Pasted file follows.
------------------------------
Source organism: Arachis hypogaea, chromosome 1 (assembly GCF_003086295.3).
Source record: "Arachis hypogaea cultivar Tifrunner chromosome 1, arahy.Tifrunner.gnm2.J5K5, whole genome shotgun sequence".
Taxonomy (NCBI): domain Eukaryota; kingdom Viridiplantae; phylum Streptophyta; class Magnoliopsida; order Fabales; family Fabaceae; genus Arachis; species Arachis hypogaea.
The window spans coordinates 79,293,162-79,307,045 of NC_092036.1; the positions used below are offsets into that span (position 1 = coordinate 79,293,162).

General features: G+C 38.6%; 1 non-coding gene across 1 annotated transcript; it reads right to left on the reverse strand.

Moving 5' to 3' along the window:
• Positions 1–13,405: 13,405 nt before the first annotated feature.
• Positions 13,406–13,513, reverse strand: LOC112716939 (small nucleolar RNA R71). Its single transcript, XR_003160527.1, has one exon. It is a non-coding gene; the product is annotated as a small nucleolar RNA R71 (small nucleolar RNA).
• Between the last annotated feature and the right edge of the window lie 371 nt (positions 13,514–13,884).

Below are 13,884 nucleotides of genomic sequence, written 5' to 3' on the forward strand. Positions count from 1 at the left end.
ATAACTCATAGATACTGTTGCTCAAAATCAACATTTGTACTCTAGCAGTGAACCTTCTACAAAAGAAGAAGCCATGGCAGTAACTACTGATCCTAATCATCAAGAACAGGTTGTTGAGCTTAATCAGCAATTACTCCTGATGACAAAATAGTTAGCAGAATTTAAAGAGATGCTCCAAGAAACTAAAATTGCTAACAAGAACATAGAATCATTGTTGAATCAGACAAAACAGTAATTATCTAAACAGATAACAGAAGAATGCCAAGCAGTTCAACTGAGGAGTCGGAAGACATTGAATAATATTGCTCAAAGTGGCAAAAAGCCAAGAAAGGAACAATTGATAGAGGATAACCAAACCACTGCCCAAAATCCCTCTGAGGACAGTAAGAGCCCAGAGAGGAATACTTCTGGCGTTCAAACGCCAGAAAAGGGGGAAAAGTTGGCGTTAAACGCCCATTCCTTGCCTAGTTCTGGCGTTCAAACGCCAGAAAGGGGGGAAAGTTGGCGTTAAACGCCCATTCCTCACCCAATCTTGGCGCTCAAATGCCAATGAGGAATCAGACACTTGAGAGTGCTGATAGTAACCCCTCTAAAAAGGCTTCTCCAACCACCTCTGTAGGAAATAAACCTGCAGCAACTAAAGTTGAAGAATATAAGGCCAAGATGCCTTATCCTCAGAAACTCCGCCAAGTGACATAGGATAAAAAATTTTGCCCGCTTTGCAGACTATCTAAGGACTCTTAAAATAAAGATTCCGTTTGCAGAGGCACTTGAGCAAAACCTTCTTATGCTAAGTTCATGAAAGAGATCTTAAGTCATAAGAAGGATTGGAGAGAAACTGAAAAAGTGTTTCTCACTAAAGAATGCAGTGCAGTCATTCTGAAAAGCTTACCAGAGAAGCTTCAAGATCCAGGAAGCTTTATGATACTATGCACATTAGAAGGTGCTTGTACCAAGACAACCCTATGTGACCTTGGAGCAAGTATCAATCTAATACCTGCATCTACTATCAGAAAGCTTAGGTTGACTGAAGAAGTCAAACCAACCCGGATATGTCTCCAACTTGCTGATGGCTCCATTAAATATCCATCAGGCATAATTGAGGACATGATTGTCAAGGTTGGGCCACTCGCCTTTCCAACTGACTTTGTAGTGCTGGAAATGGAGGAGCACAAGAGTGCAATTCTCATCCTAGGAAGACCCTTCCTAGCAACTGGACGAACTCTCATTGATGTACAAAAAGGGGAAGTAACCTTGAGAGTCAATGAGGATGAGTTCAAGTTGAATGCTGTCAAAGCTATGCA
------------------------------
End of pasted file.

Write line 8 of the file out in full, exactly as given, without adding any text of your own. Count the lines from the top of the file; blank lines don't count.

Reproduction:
• Positions 13,406–13,513, reverse strand: LOC112716939 (small nucleolar RNA R71). Its single transcript, XR_003160527.1, has one exon. It is a non-coding gene; the product is annotated as a small nucleolar RNA R71 (small nucleolar RNA).